Myth: Market value will be the same as the assessed value of the property.
Reality: This is not often the case; most states do support the suggestion that the assessed value is the same as market value, but not always.
Examples include when interior reconstruction has happened and the assessor does not know about the improvements, or when properties in the vicinity have not been reassessed for an extended period.
Myth: The appraised value of a home will change depending upon whether the appraisal is conducted for the buyer or the seller.
Reality: The price of the property does not affect the salary of the appraiser; due to this, the appraiser has no preconceived interest in the value of the home. Obviously, he will conduct business with impartiality and independence regardless of for whom the appraisal is produced.
Myth: The replacement value of the property should be on par with the market value.
Reality: The way market value is found is based on what a buyer would be willing to pay a willing seller for a home without being under duress from any outside group to buy or sell.
If the house were reconstructed, the dollar amount required to do so would set the replacement cost.
Myth: There are certain ways that real estate appraisers use to determine the cost of a house, like the price per square foot.
Reality: There are many differing methods that an appraiser will use to make an in-depth investigation of every factor in consideration of the property, such as the size, location, condition, how close it is to undesirable facilities and the values of recently sold comparable homes.
Myth: When the economy is doing well and the sales prices of houses are reported to be rising by a certain percentage, the other homes in the vicinity can be expected to increase based on that same percentage.
Reality: Any value an appraiser derives in regards to a specific home is always individualized, based on certain factors found from the information of comparable properties and other considerations within the house itself.
This is true in robust economic times as well as poor.
Myth: Just examining what the home looks like on its exterior gives a good idea of its value.
Reality: To conclude a definite value beyond all doubt, an appraiser must assess the house on a variety of factors based on area, condition, improvements, amenities, and market trends.
As you can see, none of these factors can be found just by looking at the house from the outside.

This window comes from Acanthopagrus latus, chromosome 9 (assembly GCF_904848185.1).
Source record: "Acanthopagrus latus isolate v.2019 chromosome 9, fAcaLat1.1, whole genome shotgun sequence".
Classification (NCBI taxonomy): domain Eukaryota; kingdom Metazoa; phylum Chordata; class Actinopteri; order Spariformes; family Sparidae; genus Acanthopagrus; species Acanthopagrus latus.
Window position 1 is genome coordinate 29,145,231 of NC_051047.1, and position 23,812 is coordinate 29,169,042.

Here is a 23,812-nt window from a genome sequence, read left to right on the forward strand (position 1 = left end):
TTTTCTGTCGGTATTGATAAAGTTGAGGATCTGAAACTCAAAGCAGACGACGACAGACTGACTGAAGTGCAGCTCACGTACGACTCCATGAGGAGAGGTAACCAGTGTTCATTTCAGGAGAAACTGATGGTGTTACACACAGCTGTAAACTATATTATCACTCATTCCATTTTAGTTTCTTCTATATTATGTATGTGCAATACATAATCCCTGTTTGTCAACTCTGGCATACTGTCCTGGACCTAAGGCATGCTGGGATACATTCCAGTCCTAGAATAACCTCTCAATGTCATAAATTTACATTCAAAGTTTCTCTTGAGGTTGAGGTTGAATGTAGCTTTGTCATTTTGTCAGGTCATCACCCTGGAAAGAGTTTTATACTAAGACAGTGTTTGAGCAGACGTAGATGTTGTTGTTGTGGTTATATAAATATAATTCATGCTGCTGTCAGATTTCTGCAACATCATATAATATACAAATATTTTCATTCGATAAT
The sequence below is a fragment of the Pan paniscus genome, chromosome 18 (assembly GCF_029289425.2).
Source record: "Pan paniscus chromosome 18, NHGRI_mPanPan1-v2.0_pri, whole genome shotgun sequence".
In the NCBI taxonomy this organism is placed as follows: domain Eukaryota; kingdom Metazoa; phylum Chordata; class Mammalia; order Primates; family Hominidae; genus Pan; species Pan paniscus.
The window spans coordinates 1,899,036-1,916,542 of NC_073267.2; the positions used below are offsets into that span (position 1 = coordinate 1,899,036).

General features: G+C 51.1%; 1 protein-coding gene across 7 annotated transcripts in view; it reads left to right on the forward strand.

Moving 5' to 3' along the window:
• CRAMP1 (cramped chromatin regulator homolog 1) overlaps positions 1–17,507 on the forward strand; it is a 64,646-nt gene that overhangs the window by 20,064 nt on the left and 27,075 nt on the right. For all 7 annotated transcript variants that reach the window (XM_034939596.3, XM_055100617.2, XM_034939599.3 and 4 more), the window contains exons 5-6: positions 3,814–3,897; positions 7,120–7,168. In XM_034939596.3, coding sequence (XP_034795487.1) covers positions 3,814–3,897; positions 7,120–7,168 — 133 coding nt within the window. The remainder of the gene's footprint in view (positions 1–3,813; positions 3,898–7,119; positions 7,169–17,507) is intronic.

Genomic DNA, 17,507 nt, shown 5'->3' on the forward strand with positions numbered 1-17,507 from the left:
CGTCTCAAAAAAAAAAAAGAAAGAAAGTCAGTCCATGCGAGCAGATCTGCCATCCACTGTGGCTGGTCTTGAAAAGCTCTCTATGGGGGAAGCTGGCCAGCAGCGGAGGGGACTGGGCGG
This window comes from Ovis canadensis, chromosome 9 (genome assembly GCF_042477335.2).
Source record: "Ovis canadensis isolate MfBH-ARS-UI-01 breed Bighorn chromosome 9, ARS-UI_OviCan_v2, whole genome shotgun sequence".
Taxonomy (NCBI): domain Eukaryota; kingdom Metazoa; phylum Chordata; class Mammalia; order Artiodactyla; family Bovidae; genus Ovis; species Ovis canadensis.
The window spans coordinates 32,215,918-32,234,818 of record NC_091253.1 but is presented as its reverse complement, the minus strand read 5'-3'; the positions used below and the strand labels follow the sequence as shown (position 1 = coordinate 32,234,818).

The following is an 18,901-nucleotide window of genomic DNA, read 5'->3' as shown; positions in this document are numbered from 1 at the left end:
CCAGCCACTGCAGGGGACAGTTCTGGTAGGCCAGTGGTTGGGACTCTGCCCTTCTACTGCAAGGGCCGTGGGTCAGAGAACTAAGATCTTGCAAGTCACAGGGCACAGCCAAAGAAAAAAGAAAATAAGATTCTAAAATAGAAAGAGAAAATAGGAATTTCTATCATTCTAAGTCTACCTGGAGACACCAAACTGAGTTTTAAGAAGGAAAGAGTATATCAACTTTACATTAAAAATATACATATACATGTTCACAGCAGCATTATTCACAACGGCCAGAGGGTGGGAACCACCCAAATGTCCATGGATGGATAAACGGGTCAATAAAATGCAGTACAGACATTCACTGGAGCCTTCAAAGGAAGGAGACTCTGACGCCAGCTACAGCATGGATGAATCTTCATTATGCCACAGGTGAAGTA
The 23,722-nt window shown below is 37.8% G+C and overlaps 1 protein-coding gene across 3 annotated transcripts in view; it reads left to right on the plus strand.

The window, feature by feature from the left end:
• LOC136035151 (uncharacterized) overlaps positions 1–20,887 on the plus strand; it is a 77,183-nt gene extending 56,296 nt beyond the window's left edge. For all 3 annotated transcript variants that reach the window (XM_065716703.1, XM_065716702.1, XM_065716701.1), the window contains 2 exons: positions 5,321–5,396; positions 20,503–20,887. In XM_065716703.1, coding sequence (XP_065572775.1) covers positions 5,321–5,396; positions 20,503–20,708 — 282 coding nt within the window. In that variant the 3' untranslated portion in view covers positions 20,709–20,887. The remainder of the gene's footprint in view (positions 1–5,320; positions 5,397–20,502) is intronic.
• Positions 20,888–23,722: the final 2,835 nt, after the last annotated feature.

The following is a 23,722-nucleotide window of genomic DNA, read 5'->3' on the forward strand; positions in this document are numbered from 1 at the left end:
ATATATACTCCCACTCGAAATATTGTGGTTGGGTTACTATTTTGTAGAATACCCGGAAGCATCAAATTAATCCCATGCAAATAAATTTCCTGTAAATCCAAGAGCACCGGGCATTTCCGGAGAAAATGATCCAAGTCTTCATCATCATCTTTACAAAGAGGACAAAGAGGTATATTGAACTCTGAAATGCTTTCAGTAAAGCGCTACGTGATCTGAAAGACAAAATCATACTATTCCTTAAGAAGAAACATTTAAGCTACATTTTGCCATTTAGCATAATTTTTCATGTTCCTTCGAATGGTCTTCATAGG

Myth: Since you're the one providing the money for the appraisal report when applying for your loan to purchase or refinance your house, you own the ordered appraisal report.
Reality: Legally, the appraisal is owned by the lending agency unless the lender releases their interest in the document.
Home buyers must be supplied with a version of the report upon written request because of the Equal Credit Opportunity Act.
Myth: Home buyers need not worry about what is in their appraisal so long as it satisfies the requirements of their lending group.
Reality: It is almost imperative for home buyers to peruse a copy of their report so that they can double-check the accuracy of the document, in case it's required to question its accuracy. Remember, this is probably the most expensive and important investment a consumer will ever make.
Also, the appraisal report makes an excellent record for future reference, containing helpful and often-revealing information - including, but not limited to, the legal and physical description of the property, square footage measurements, list of comparable properties in the neighborhood, neighborhood description and a narrative of current real-estate activity and/or market trends in the area.
Myth: Appraisers are hired only to assess real estate property values in property sales involving mortgage-lending deals.
Reality: Based upon their qualifications and designations, appraisers can and do provide a series of different services, including advice for estate planning, dispute resolution, zoning and tax assessment review and cost/benefit analysis.
Myth: A home inspection serves the same purpose as an appraisal.
Reality: An appraisal report does not serve the same purpose as an inspection report.
The appraiser decides upon an opinion of value in the appraisal process and resulting appraisal.
The job of a home inspector is to determine the condition of the house and its main components, then provide a report on their conclusions.